Personality Cafe banner

1 - 8 of 8 Posts

·
Registered
Joined
·
2,473 Posts
Discussion Starter #1
This is something that I've been thinking about this for the past few days.

- How do you try to relate to others and/or put yourself in their shoes?
- Do you share stories with others as a way of showing that you've been in their situation and can understand where they are coming from?
- Do you use other methods in relating to others?
- What methods do you think INFJ's use most often and how do you think these methods compare to those that other types use?

I have made a similar thread in the INFP forum to see how the two types compare.
 

·
Registered
Joined
·
167 Posts
Using Ni gives us an advantage of knowing how people feel in situations. I often enjoy stirring coffee (metaphorically that is) and listening to people's stories and somehow my intuition just allows me to relate to them as does the Extraverted feeling.
 

·
Registered
Joined
·
802 Posts
Yes, sometimes I share stories. I'll share my own experiences, and sometimes I'll share those of my friends, although I always share my friends' stories without revealing whose story it is. I try to protect my friends' privacy while putting their experiences to good use. I also speak through metaphors and parables. Maybe that's why I became an English major. :mellow:

I never used to be touchy-feely, but one of my housemates loves being touched. She'll hug me, pat me on the head or arm, etc., and I've learned to use touch as a means of communicating comfort, too. There's actually some science behind it. Oxytocin, which is released during touch, "evokes feelings of contentment, reductions in anxiety, and feelings of calmness and security. . . Many studies have already shown a correlation of oxytocin with human bonding, increases in trust, and decreases in fear." (Oxytocin - Wikipedia, the free encyclopedia)
 

·
Registered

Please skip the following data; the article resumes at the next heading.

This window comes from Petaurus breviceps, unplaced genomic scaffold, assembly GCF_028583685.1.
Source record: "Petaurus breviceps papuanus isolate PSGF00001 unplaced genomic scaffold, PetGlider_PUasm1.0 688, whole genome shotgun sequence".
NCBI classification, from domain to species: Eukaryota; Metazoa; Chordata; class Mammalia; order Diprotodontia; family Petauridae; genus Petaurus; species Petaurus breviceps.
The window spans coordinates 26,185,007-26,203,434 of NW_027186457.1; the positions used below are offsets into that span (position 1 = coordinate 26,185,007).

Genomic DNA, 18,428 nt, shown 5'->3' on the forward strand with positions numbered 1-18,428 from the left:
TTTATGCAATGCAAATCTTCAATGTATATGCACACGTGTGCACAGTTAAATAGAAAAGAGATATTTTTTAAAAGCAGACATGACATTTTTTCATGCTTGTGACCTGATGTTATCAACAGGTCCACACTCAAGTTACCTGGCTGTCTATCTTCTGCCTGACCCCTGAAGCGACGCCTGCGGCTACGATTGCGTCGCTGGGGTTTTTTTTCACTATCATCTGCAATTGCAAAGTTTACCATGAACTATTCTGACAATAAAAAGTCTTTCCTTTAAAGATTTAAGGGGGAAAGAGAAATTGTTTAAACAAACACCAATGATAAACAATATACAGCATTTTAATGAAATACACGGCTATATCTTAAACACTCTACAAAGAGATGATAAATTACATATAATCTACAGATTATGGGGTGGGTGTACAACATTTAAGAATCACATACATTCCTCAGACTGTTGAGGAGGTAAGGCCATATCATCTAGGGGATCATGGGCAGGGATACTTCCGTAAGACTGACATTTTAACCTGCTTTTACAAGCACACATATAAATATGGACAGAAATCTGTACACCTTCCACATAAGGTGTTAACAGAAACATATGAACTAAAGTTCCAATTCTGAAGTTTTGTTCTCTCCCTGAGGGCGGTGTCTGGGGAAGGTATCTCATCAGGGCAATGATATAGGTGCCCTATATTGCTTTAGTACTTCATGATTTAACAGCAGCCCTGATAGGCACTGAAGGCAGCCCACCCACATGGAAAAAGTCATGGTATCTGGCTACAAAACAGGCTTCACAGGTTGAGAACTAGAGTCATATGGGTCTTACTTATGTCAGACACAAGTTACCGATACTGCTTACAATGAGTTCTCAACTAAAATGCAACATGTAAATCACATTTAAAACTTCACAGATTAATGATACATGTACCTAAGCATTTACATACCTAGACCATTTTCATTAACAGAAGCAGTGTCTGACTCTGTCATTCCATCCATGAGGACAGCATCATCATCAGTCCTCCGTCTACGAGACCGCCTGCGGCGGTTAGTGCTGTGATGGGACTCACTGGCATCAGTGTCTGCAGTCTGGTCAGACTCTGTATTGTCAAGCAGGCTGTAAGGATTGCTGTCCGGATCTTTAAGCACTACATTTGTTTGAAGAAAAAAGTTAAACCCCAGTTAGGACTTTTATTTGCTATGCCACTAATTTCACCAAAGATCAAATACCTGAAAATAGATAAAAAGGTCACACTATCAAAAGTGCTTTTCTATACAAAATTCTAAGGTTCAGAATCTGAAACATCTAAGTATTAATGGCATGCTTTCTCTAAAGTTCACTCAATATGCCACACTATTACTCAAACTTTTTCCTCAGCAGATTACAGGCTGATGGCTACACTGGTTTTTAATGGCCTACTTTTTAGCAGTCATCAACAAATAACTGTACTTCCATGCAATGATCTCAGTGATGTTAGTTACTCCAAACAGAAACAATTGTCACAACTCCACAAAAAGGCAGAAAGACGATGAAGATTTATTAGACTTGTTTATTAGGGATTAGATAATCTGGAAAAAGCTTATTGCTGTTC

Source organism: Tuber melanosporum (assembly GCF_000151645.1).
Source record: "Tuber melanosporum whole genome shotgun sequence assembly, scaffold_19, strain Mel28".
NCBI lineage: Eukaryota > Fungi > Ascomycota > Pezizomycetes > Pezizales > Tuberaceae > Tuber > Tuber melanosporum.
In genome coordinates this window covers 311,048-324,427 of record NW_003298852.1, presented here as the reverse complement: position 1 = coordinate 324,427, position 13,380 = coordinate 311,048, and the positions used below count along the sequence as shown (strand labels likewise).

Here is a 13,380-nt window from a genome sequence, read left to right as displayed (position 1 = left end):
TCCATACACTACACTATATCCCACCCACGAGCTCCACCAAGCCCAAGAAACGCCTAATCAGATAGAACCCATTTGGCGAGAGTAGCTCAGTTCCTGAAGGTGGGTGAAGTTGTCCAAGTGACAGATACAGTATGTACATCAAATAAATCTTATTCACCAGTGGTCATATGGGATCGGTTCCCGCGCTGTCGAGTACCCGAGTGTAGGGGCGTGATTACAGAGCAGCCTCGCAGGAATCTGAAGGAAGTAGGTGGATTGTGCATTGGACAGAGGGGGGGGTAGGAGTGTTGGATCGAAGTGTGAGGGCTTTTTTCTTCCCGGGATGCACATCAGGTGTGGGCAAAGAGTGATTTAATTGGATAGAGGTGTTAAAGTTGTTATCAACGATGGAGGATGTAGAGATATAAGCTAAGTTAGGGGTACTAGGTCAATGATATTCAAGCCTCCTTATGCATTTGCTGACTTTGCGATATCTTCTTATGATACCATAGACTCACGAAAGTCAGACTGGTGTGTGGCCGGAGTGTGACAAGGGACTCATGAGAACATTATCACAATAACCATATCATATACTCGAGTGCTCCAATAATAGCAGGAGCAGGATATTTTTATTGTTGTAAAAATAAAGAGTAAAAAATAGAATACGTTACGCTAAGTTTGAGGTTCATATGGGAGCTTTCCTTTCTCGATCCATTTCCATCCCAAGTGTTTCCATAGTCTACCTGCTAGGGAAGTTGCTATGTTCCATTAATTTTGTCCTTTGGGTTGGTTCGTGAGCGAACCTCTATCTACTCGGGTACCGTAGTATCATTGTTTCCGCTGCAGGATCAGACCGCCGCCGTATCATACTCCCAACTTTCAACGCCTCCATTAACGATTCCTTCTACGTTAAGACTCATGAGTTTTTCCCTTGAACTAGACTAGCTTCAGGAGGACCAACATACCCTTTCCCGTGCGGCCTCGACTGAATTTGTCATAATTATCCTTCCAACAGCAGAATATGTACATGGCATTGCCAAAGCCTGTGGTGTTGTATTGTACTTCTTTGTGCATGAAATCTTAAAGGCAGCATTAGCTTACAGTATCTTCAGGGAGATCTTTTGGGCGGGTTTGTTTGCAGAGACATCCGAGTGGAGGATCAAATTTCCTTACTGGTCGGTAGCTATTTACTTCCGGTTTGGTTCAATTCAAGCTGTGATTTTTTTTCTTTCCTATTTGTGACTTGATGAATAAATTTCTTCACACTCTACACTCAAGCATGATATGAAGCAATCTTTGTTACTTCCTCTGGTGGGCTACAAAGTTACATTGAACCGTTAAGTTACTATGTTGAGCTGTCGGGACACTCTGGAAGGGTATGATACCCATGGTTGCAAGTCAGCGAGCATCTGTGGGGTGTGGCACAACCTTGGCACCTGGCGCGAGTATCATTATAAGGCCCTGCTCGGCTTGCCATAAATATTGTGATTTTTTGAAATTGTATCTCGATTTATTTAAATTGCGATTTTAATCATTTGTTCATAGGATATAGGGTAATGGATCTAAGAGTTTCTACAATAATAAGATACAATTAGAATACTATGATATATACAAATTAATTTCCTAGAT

Joined
·
1,361 Posts
Online, yea I mostly share an experience/story I have of my own, but sometimes you don't need it. You can just imagine it and it opens up these possibilities.. which lead to questions you can ask the person to break things down further.

I also like to know what their interests are.. Can be music, art, clothes, food etc. I think you can learn a lot about a personality with that, and also by how they are responding to these questions --you can observe how much the topic means to them.

Whatever it is, I think INFJs are creating a giant map.. web..network of all these things that link together. Nothing is ever finalized, it's always growing (or cutting things out). In my experience with other types, I find some can just box you in, almost like a stereotype. I feel that some always want the 'answer' or conclusion about you or anything right away. I guess I like to leave things hanging or let them figure it out themselves, it's much more maybe flexible... It allows for change.
 

·
Registered
Joined
·
946 Posts
Heh, I tend to tell a brief outline of what happened, then go into the moral of it... sidetracked with a couple metaphors. This thoroughly confuses them and makes them forget about their issue.
 

·
Registered
Joined
·
849 Posts
Oh my gosh all the time. It's one of the first things I read about INFJs and knew I could relate to.

We're known for telling parables. Stories that we weave together (only sometimes loosely based on reality) that illustrate a moral lesson. I use this CONSTANTLY. To communicate, to relate, but mostly to help people obtain clarity on a situation without coming across judgemental.

ie. Saying "there once was a woman who ...[insert made up story about well-meaning nagging wife who ends up losing her husband, missing all of the things about him that used to drive her crazy, then leaps happily and thankfully back into his arms when he returns]" is gentler and more effective way of saying "you're nagging your husband to death and you need to stop it." But it achieves the same objective. She'll think twice about tearing her husband to shreds the next time she sees his socks on the floor, if she even notices the socks. It's kind of a lost art. I can get very dramatic when I tell a parable. Very animated and descriptive. In my experience the more real it is and the more it hits home and pulls on heartstrings the better. So I go all out. I've even branched out and started telling fables.... talking animals and ants living in matchboxes, etc... it's more effective with kids.

I've read that some INFJs feel guilt because they use this practice frequently without knowing that it's actually a morally correct useful practice, not deceptive. And in hindsight feel guilty for lying. Stop it if that's you. You're not lying.
 

·
Registered
Joined
·
543 Posts
This describes exactly how it works with me except the guilty feeling part. When I try to explain something, It's always clearer when I use analogies and 'parables' and I feel better myself weaving such.
 
1 - 8 of 8 Posts
Top